It’s a cool gadget to get fans involved. They can vote for their favorite driver, who receives an additional power of around 30 kW or around 40 HP for a few seconds. This can really help you defend a position or start an overtaking maneuver. It’s also not so much extra power that you have a huge advantage.

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How about attack mode?
It is a very important strategic tool. Fan Boost is only available to a select few drivers while Attack Mode is mandatory for everyone. You have to decide for yourself when to use the extra power; whether to attack or defend. Most of the time we have to get the attack zone off the track; that is, we also need to calculate how much time we lose as a result. We don’t have any pit stops to catch up with. It’s very exciting to see what happens when two cars collide with one car having more power and the other having less power.

If fans play an active role at all, how can the fan community be developed further?
Formula E is generally very fan friendly. For example, we have a walk to the pit stop where fans can see the cars and the pit lane. We have autograph sessions where all the drivers go to the fans in the E-Village and sign autographs and we are very close to them. The target group is different than in typical motorsport: A lot of young people and families meet, which is probably also due to the fact that we often drive around the cities. Sometimes even infants take part in the races.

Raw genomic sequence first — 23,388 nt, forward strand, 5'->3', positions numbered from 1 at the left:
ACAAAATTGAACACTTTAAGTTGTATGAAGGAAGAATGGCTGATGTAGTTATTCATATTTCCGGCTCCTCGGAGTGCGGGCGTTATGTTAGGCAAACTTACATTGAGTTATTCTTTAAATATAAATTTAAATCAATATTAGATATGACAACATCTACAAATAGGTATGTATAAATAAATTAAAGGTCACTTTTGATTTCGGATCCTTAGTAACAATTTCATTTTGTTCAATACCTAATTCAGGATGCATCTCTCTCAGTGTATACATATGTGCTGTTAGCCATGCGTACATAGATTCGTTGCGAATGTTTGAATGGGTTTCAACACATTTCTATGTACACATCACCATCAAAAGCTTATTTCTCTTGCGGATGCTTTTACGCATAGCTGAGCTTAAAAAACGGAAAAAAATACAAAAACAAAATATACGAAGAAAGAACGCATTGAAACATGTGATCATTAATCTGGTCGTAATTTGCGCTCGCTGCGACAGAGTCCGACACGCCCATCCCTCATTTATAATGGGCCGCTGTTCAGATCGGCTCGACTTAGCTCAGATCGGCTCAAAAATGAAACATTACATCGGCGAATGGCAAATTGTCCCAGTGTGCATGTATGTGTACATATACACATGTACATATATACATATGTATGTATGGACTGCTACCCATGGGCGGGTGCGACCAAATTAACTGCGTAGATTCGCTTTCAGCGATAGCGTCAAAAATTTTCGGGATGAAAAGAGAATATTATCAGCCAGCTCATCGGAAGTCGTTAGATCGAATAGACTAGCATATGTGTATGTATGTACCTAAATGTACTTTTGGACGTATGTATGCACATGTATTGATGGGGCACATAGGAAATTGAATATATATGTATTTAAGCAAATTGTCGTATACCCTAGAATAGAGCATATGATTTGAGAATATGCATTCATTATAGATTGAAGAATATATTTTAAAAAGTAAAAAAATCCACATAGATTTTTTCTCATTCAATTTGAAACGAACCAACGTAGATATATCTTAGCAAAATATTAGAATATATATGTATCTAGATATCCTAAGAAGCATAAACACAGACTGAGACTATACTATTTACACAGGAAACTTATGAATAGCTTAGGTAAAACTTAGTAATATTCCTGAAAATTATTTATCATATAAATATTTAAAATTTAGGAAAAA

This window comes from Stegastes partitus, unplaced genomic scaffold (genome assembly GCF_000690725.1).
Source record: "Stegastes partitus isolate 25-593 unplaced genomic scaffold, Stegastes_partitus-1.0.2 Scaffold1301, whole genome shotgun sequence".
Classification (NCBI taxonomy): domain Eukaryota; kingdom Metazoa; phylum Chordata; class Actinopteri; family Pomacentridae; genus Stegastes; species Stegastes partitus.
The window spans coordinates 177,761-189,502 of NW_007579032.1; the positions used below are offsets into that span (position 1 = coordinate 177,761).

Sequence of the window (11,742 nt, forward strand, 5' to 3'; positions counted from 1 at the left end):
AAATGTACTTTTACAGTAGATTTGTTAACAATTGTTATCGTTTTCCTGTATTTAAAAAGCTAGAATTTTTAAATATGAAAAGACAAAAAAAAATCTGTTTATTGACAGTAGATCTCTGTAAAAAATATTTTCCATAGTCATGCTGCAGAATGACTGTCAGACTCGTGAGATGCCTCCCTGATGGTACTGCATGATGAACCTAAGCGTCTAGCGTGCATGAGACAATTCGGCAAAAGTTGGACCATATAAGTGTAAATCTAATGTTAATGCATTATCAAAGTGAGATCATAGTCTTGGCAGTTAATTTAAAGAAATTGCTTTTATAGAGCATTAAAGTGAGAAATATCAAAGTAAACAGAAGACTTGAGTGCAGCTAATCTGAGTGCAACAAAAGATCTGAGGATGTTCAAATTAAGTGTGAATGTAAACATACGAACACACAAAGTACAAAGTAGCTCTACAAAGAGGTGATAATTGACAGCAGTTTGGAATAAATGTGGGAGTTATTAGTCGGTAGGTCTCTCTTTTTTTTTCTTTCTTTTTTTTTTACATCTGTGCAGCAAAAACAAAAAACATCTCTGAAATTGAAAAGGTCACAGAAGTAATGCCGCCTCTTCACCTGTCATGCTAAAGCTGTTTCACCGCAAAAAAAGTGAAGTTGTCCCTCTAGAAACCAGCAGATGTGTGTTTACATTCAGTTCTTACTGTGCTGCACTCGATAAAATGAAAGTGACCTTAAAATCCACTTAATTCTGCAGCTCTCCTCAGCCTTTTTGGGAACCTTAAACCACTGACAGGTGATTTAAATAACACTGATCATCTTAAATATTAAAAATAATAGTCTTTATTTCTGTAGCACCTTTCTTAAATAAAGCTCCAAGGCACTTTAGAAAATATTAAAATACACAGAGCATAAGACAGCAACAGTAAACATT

From 2021, he will be driving a Gen3 car delivered in Monaco. Does this car convince you?
You have to get used to the appearance. It looks completely different from this year’s vehicle. It’s smaller and has a different look, but the numbers and the facts are interesting. And they speak for themselves.

Thanks to the so-called fan boost, viewers can actively influence the race.Photo: IMAGO / Shutterstock

Regarding the qualifications: Do you think innovation in this area is useful?
Yes, anyway. This makes the whole thing more predictable and fair for drivers. You have to imagine that last year there were four groups that always split according to the championship. This means that the first six were in the first group, the next six in the second and so on. Group 1 was always going first, so their track was always a little dirtier because the dust picks up on the track when no one is driving. This puts the first group at an extreme disadvantage. In other words: whoever did well in the championship was worse off in the next qualifying. Now it’s fairer: there are only two groups of eleven and you need to be in the top four of your group to progress.

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What is the future of Formula E and motorsport as a whole?
I think Formula E is getting more and more interesting. Racing cars that are faster, more efficient and lighter are being developed and we look forward to it. I think Formula E will continue to grow in the future as other manufacturers are also showing a lot of interest. As a driver, it’s a great series: we drive in a lot of cool cities like Monaco, New York, Mexico and Jakarta, some of which have never been before. I especially like Rome because the city is so beautiful and the track is very demanding. The season finale will even be held in Seoul this time.

Have you convinced a few people around you to drive an electric car?
Yes, I know more and more people who have changed; sometimes also families who have bought an electric car. In the future, electric cars will grow, especially in cities. Carsharing services show that manufacturers are moving in this direction more and more often, and it is still good for the environment. I’m becoming an e-car fan more and more, especially when I’m having a stressful day and I just want to drive relaxed. Then the rest is something special and I can really shut down.